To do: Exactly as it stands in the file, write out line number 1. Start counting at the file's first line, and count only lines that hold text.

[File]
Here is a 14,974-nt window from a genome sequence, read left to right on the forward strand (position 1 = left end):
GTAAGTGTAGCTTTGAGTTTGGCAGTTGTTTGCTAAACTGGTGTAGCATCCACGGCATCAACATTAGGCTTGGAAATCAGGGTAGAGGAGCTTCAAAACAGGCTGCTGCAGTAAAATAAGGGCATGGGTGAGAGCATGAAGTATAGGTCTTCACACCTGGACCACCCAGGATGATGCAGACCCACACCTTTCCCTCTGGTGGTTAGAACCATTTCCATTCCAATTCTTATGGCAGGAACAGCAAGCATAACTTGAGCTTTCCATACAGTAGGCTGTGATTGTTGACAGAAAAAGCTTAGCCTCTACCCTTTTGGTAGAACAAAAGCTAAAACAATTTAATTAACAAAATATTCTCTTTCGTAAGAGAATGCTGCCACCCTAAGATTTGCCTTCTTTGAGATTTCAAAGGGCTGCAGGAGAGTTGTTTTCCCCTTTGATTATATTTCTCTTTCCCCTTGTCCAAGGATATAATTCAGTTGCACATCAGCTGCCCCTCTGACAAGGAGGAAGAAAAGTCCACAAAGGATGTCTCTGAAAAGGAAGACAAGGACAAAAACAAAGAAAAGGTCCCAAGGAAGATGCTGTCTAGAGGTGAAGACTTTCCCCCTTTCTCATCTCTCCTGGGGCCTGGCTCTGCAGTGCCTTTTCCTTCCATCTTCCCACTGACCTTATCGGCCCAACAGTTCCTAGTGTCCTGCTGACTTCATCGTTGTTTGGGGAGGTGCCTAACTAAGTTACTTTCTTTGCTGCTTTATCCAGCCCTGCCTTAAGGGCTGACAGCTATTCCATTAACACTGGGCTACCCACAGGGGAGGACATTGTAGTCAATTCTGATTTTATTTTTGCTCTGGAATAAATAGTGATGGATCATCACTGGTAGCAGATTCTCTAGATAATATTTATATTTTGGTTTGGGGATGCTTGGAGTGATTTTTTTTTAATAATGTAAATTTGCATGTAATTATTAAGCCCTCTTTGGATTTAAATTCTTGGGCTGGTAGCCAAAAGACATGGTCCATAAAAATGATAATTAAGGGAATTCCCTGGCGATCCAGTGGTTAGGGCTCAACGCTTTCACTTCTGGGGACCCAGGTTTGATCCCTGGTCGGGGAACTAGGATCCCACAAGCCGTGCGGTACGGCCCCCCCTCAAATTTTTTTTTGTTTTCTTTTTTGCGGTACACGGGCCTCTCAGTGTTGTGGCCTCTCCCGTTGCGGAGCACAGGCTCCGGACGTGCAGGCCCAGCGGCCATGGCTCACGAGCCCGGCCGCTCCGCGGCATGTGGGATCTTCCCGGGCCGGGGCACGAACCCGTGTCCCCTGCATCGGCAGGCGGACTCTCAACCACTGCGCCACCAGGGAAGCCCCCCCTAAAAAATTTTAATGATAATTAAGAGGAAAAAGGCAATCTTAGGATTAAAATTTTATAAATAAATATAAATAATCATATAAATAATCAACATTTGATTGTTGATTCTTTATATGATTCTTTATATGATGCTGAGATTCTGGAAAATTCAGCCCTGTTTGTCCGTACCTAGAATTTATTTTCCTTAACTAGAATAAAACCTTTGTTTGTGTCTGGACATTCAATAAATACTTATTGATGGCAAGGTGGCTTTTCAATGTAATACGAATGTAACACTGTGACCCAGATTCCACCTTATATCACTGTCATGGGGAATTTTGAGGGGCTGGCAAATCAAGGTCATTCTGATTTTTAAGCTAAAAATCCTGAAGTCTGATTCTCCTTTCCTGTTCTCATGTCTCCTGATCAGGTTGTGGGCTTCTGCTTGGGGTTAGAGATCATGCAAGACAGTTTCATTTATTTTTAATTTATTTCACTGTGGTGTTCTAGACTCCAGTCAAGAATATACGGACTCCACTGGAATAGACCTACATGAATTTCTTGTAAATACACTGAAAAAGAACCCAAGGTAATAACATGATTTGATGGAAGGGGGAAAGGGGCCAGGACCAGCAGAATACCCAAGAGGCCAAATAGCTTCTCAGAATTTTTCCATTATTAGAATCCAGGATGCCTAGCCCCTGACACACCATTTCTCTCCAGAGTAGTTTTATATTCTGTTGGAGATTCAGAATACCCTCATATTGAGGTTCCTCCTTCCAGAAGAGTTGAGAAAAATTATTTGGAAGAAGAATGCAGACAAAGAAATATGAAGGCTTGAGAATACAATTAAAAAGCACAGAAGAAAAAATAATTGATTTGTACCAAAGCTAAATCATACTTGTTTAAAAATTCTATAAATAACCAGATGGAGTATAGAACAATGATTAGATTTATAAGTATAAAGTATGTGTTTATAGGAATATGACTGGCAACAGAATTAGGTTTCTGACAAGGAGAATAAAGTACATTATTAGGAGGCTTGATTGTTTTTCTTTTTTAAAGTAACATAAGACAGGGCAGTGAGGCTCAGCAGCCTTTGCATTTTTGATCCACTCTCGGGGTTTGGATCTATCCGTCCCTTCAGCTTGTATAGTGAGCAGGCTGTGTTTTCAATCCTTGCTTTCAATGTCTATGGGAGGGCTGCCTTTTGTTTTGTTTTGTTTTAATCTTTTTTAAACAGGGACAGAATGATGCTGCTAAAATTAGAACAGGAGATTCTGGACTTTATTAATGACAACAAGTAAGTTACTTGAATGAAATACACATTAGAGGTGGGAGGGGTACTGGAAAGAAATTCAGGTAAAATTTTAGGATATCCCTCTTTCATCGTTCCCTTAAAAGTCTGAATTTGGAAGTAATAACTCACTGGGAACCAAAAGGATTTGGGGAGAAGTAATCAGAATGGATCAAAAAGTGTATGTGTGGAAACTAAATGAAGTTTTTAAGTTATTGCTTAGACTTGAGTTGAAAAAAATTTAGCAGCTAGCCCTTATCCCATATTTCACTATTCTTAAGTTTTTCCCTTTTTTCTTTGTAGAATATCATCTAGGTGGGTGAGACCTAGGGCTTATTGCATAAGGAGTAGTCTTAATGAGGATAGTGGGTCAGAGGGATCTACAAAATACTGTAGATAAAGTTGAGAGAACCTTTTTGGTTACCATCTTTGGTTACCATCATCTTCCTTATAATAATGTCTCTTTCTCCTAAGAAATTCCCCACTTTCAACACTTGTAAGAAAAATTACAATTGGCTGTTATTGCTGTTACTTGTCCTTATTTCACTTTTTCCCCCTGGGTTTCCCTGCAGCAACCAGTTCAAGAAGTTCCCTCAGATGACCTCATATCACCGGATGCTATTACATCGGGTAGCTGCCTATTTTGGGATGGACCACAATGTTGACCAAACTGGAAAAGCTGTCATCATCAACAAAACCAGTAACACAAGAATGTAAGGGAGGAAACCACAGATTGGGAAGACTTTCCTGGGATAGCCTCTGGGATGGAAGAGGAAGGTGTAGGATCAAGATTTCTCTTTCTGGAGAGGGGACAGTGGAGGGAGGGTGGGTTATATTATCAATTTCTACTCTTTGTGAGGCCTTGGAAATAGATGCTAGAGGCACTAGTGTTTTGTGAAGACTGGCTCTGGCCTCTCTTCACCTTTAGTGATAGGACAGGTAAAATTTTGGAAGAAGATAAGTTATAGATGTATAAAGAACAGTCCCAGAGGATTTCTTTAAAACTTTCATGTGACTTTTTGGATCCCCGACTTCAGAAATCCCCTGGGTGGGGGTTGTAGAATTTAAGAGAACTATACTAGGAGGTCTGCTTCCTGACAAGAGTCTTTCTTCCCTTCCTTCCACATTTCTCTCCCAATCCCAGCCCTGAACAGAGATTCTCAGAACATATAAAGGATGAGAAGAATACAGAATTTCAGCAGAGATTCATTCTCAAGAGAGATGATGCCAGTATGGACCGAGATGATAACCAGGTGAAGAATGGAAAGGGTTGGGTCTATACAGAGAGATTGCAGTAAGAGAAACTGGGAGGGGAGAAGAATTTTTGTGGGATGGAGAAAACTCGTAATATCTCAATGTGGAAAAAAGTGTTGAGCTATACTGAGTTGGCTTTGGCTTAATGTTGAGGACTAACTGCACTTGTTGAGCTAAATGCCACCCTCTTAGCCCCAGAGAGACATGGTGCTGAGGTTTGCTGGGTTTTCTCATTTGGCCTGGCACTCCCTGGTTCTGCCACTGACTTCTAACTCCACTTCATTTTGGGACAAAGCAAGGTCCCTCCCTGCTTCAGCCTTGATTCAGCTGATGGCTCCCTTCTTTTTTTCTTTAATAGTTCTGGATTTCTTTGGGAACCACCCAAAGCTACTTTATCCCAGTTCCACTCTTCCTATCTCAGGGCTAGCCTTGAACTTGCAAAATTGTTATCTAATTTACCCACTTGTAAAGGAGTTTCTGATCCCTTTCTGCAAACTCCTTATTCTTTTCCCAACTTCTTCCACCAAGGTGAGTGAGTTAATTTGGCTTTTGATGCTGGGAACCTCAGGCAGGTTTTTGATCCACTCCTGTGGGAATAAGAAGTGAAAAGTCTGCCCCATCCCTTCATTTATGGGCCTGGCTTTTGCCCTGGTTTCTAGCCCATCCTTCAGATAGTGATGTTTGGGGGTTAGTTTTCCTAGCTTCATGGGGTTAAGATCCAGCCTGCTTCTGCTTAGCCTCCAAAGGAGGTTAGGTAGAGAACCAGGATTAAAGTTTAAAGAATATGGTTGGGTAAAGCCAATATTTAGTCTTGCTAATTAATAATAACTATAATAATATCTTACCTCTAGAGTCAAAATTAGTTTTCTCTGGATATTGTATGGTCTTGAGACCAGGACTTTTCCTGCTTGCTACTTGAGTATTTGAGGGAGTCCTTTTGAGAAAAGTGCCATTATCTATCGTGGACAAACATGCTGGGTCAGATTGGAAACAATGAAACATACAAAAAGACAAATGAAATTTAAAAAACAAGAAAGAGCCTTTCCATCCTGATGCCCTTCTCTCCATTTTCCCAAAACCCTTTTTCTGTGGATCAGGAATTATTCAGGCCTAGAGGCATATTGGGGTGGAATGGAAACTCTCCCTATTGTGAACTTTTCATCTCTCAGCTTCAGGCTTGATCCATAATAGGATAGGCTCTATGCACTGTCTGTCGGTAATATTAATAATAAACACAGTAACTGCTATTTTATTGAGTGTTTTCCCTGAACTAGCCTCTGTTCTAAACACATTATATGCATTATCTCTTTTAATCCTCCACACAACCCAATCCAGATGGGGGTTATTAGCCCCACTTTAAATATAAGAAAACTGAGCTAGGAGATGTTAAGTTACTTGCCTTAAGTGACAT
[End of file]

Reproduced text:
Here is a 14,974-nt window from a genome sequence, read left to right on the forward strand (position 1 = left end):